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4.0 out of 5 stars
Lean or just princpled?, 4 Oct 2011
Ries pitches the lean startup as a principled based approach to product development. At one level what is being advocated is nothing more than a modified Deming's PDCA cycle and the exploitation of the feedback loop, as outlining in Deming's page 4 diagram from Out of the Crisis, via small batch sizes. The book is much more than this as he has operationalise these approaches.
The modified Deming cycle of build-measure-learn is supported by validated learning and the use of actionable metrics to support decision making. Validated learning reflects Senge idea of organisational learning and actionable metrics are not vanity metrics, such as utilisation, but ones that have implications for the bottom line.
Validated learning makes use of quick iterations to support learning. The learning comes from use using A/B testing to validate hypothesis based on a customer archetypical. This means that idea can be tried out very quickly to see of the original ideas have any value. uSwitch are using this method in the UK and have been very successful with test being run daily.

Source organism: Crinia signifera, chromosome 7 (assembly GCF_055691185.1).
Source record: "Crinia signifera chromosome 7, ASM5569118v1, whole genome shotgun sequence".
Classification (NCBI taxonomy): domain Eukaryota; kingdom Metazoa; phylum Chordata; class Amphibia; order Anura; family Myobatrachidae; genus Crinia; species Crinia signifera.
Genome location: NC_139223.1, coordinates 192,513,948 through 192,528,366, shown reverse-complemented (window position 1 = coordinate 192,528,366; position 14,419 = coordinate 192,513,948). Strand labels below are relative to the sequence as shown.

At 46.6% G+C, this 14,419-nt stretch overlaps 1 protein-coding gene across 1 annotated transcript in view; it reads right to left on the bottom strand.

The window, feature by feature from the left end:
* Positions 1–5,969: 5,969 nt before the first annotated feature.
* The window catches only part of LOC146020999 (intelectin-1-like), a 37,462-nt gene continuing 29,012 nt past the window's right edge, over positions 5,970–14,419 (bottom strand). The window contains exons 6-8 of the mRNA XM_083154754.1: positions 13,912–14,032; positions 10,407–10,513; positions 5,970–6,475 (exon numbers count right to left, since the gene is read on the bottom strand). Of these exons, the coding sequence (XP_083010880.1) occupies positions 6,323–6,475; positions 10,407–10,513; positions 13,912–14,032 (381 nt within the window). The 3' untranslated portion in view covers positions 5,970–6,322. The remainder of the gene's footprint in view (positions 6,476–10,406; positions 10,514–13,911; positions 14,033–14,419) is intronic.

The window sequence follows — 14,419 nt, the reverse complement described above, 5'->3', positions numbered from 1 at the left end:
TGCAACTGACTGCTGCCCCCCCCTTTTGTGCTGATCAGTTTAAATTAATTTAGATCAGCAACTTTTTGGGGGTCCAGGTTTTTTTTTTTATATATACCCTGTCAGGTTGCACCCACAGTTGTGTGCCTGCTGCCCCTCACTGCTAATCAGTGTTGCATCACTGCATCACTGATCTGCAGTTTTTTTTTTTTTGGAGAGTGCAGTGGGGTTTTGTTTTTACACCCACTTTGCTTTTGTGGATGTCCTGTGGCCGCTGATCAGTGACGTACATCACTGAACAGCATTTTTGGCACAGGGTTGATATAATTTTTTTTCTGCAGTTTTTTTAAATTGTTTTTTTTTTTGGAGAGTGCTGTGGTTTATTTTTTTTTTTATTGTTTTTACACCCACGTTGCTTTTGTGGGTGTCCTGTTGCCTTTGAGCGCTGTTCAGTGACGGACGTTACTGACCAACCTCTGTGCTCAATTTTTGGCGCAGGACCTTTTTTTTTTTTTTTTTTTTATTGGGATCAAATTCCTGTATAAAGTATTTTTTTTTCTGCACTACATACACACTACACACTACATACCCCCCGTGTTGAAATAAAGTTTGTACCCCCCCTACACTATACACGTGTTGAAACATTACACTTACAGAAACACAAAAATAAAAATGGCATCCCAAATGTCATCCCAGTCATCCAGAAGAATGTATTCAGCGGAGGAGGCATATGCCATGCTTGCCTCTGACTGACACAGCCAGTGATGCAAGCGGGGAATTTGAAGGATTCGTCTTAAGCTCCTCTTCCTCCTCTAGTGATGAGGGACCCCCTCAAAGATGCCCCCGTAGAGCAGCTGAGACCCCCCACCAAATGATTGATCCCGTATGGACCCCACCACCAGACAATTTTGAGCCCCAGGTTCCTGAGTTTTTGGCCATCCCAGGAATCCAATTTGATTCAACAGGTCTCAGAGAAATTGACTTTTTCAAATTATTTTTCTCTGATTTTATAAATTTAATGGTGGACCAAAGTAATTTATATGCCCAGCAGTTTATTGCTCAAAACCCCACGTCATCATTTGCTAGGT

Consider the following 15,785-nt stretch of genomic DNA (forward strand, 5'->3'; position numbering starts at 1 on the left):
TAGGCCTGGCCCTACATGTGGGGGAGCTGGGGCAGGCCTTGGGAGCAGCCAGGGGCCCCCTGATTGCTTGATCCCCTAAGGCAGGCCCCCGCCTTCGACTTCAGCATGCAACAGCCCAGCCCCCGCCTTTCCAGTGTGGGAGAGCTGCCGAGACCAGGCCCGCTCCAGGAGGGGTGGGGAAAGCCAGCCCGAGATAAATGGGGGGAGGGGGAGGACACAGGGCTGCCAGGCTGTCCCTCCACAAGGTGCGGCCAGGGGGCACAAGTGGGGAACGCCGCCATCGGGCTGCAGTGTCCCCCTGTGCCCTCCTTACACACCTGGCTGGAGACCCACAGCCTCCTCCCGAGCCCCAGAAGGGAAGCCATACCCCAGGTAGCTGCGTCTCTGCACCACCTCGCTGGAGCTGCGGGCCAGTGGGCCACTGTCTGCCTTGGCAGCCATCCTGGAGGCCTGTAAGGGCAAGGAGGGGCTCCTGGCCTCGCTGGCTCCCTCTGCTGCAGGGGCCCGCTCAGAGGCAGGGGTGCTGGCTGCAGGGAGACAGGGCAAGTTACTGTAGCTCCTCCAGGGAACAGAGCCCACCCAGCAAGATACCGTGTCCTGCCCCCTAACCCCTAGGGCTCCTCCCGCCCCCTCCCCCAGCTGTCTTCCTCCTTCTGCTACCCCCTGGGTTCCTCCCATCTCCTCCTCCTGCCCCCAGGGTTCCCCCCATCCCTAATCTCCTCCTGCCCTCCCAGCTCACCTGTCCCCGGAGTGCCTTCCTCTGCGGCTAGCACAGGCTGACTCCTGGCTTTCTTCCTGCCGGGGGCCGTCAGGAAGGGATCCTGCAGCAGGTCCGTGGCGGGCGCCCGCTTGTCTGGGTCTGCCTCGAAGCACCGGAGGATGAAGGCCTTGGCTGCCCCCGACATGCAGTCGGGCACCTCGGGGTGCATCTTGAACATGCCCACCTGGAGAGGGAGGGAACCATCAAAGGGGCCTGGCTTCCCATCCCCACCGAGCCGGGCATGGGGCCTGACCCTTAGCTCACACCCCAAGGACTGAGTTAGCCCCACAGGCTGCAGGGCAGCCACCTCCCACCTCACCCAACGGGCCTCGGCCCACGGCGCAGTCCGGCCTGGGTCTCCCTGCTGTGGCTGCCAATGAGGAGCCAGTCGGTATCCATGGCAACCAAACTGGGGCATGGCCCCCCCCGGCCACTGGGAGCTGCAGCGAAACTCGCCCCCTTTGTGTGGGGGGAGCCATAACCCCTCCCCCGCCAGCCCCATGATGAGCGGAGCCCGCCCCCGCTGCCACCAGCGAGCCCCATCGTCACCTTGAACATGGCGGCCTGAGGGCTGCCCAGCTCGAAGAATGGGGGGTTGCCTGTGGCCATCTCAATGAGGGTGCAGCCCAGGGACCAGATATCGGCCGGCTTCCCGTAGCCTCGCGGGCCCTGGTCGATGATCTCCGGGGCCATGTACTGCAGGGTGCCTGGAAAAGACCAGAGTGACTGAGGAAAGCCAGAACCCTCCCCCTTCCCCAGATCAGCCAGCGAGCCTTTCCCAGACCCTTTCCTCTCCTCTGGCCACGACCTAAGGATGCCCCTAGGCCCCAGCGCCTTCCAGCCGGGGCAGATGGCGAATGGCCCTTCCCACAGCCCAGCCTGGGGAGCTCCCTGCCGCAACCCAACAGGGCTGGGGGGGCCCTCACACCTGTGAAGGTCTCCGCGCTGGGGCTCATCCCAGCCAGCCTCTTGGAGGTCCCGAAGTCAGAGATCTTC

Accountable metrics ensure that you are focusing on the right metrics and tuning the engine of growth. If you are not then this may lead to pivoting which he refers as repurposing. This has an echo of purposeful systems and Ackoff in which both means and the ends can be chosen. We do this by establish a baseline and measure progress towards the ideal. Periodically we need to validate the progress that we are making and either pivot or preserve.
The baseline is based on minimum viable product (there is a section on what constitutes a minimum viable product in the book but it is similar in to Denne's Minimum Marketable Feature). The ideal is the numbers in the business case which may be conversion rate, the total number of customer or revenue. Too often people plan the plan and then execute the plan only to find when the funds or time run out that premise was flawed. The use of small batches and the ability to get customer feed promptly means that we can make good decisions and have the time to take action.
What I also like are counter intuitive statements and there are a few in this book. I particularly like the points that he makes about the organisation needing to be protected from the start-up groups. Normally people talk about the group undertaking innovation being protected from the organisation but Ries points out that this does lead to repeatable innovation and gives IBM's creation of the PC as an example. I also like that he recognised that the approach is declarative in nature as it a framework and not prescriptive or a blueprint.
There is a lot to recommend this book and I'm sure you will get something out of the time invested in reading it